So if it’s not a proper POOP perhaps it is closer to being a BURP (Big Ugly Rock Piece), and could in this instance be called a Big Ugly Tree Trunk piece.

Which begs the question: why would you ever want to use it? Perhaps if you’re making a massive tree it could save some time or, with additional parts partially covering it, could look quite interesting. As for using it in some way other than as a tree, well if you’ll excuse the pun, I’m stumped. It could be a corner column of a colonnade of arches, but again its bulkiness is a downside. If anyone has seen this used cleverly in a MOC, we’d love to see! Every part is, of course, a spaceship part.

But I can totally see why it has been introduced. Shock reveal: it’s not for adults. Trees are a common play feature in sets, including those for young builders, and they are (relatively) tricky to build. Consider that trees are narrower at their base; a nightmare for stability especially if you’re then trying to add things onto branches. Existing tree-making parts like the half-arch are also somewhat unusual in shape and it can initially take kids a little time to avoid making mistakes when building with them, even with good building instructions that successfully show how to stabilise the construction as you build. My own experience of creating trees when working to TLG’s standards is that they quickly end up looking bulky and unrealistic. 

So while this new element is also bulky and unrealistic, at least it is stable and easy to use!

1x2x2 Brick, Design ID 3245

A very basic brick (although ironically also a POOP) comes in Bright Reddish Violet/ Magenta (6261517 | 3245) for the first time in this set, and four are provided. It now also comes in 41406 Stephanie's Play Cube - Beauty Salon.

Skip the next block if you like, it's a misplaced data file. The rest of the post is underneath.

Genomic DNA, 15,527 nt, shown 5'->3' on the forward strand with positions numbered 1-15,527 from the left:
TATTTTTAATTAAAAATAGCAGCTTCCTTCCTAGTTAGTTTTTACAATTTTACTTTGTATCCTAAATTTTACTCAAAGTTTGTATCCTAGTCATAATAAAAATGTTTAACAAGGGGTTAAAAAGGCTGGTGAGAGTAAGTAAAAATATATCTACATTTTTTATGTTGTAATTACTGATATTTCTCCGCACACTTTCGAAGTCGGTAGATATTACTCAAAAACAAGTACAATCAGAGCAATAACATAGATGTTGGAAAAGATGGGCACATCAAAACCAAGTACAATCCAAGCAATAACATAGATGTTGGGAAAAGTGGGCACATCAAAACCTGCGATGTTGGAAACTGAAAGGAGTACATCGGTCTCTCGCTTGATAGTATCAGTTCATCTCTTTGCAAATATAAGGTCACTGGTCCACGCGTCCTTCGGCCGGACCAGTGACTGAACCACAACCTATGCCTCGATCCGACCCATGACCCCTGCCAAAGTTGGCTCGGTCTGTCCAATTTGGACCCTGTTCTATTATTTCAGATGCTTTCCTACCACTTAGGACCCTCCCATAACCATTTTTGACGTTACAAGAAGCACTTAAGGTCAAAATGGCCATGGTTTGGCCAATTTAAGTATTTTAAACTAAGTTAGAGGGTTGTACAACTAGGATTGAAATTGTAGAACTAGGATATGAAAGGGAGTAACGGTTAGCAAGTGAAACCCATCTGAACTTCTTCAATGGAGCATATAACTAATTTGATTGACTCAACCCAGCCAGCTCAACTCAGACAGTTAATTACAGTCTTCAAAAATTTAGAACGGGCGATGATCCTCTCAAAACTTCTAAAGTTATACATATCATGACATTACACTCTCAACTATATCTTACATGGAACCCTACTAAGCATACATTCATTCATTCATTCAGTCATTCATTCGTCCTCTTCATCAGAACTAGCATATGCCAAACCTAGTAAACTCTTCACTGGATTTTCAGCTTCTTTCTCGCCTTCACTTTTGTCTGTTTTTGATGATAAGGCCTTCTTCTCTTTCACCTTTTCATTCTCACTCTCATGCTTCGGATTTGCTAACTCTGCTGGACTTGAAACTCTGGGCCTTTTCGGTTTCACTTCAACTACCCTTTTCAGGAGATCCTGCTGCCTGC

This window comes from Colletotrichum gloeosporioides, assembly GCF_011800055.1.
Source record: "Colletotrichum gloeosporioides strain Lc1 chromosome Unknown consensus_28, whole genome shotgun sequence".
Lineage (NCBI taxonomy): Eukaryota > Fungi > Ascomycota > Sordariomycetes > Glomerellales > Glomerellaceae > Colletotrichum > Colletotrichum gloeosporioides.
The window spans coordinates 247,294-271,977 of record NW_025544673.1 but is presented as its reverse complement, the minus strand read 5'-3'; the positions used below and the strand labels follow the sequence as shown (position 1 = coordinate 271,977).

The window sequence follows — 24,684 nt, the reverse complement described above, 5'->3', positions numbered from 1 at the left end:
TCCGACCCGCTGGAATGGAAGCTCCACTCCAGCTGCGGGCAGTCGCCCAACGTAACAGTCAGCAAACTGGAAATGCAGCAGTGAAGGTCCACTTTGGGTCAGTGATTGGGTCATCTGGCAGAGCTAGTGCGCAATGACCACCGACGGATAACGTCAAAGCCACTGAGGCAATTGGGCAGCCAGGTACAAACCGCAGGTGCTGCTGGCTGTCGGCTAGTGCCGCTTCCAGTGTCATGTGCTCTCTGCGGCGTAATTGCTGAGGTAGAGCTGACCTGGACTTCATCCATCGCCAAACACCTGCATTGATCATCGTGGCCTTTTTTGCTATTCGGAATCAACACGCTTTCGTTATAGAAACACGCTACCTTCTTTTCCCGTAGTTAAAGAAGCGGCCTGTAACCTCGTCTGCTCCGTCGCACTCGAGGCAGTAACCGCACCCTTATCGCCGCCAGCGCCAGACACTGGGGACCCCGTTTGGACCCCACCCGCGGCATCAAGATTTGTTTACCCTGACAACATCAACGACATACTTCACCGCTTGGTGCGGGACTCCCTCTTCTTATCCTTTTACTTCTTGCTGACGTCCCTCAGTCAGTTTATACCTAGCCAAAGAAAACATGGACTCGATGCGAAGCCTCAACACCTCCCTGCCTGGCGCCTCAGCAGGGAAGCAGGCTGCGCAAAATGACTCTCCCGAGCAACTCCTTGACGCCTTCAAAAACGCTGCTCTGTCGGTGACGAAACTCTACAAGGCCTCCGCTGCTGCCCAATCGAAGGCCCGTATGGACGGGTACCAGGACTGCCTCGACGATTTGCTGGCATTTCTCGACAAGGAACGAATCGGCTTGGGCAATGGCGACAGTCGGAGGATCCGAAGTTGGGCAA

You get three Limb Elements in the new colour of Lavender (6097450 | 2417) which has since appeared in Trolls World Tour 41251 Poppy's Pod, as Jonas Kramm pointed out recently.

Arched frame, Design ID 40066 

1X6X7, W/ Arch was also introduced in 2019, in five colours, and 2020 brings this sixth shade: Cool Yellow/ Bright Light Yellow (6249064 | 40066). The mould has appeared exclusively in ‘Girls’ themes with one exception, 70828 Pop-Up Party Bus from The LEGO Movie 2 which Ryan Howerter reviewed for us

Again, it’s kind of POOPy but not quite. The arch matches the classic 1x6x2 but has  recessed studs, and staggered edges for increased stability. Its columns look similar to the 1x1x6 column (Design ID 43888) but are one brick shorter, plus the column is D-shaped, not round. This looks quite nice when they are placed back to back, as they are in the set.

The back of the columns are hollow, aside from what I assume are supporting braces, which delightfully have been designed in a swirling shape. This feature could be nice to utilise in an appropriate MOC somehow – it would be very cool to disguise most of the arch and only reveal these patterns.